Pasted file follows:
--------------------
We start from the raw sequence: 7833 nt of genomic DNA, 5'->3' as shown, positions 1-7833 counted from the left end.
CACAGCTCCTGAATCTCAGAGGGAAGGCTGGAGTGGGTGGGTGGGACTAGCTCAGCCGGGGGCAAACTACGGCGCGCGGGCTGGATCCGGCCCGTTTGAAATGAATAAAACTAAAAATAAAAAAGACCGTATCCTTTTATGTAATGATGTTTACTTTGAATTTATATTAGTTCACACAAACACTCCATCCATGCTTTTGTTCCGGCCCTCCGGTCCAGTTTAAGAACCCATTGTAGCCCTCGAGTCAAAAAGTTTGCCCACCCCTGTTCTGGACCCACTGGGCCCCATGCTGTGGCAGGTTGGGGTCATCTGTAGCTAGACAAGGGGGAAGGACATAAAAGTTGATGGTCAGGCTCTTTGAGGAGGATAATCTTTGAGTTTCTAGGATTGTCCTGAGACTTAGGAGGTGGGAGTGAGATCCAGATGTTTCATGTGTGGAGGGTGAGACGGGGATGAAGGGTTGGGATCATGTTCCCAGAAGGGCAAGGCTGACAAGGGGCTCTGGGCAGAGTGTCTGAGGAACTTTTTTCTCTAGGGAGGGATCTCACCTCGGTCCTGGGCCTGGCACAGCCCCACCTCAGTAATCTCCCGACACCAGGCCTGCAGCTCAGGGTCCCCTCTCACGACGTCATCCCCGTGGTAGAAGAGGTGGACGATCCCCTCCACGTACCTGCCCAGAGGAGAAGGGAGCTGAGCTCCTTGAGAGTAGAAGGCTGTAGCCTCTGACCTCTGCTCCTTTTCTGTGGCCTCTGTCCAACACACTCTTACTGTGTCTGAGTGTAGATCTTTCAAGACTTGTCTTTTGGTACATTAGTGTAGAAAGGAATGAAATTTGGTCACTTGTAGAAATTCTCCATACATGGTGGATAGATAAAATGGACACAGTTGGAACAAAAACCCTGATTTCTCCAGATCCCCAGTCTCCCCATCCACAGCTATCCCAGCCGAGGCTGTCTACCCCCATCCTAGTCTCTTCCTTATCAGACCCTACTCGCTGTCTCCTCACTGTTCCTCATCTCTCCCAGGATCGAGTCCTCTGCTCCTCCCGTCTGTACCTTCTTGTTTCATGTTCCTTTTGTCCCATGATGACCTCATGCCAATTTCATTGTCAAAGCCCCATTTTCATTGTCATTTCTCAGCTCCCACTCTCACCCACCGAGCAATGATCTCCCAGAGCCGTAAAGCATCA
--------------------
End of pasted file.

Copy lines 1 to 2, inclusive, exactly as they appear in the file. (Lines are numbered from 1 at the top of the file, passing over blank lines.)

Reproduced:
We start from the raw sequence: 7833 nt of genomic DNA, 5'->3' as shown, positions 1-7833 counted from the left end.
CACAGCTCCTGAATCTCAGAGGGAAGGCTGGAGTGGGTGGGTGGGACTAGCTCAGCCGGGGGCAAACTACGGCGCGCGGGCTGGATCCGGCCCGTTTGAAATGAATAAAACTAAAAATAAAAAAGACCGTATCCTTTTATGTAATGATGTTTACTTTGAATTTATATTAGTTCACACAAACACTCCATCCATGCTTTTGTTCCGGCCCTCCGGTCCAGTTTAAGAACCCATTGTAGCCCTCGAGTCAAAAAGTTTGCCCACCCCTGTTCTGGACCCACTGGGCCCCATGCTGTGGCAGGTTGGGGTCATCTGTAGCTAGACAAGGGGGAAGGACATAAAAGTTGATGGTCAGGCTCTTTGAGGAGGATAATCTTTGAGTTTCTAGGATTGTCCTGAGACTTAGGAGGTGGGAGTGAGATCCAGATGTTTCATGTGTGGAGGGTGAGACGGGGATGAAGGGTTGGGATCATGTTCCCAGAAGGGCAAGGCTGACAAGGGGCTCTGGGCAGAGTGTCTGAGGAACTTTTTTCTCTAGGGAGGGATCTCACCTCGGTCCTGGGCCTGGCACAGCCCCACCTCAGTAATCTCCCGACACCAGGCCTGCAGCTCAGGGTCCCCTCTCACGACGTCATCCCCGTGGTAGAAGAGGTGGACGATCCCCTCCACGTACCTGCCCAGAGGAGAAGGGAGCTGAGCTCCTTGAGAGTAGAAGGCTGTAGCCTCTGACCTCTGCTCCTTTTCTGTGGCCTCTGTCCAACACACTCTTACTGTGTCTGAGTGTAGATCTTTCAAGACTTGTCTTTTGGTACATTAGTGTAGAAAGGAATGAAATTTGGTCACTTGTAGAAATTCTCCATACATGGTGGATAGATAAAATGGACACAGTTGGAACAAAAACCCTGATTTCTCCAGATCCCCAGTCTCCCCATCCACAGCTATCCCAGCCGAGGCTGTCTACCCCCATCCTAGTCTCTTCCTTATCAGACCCTACTCGCTGTCTCCTCACTGTTCCTCATCTCTCCCAGGATCGAGTCCTCTGCTCCTCCCGTCTGTACCTTCTTGTTTCATGTTCCTTTTGTCCCATGATGACCTCATGCCAATTTCATTGTCAAAGCCCCATTTTCATTGTCATTTCTCAGCTCCCACTCTCACCCACCGAGCAATGATCTCCCAGAGCCGTAAAGCATCA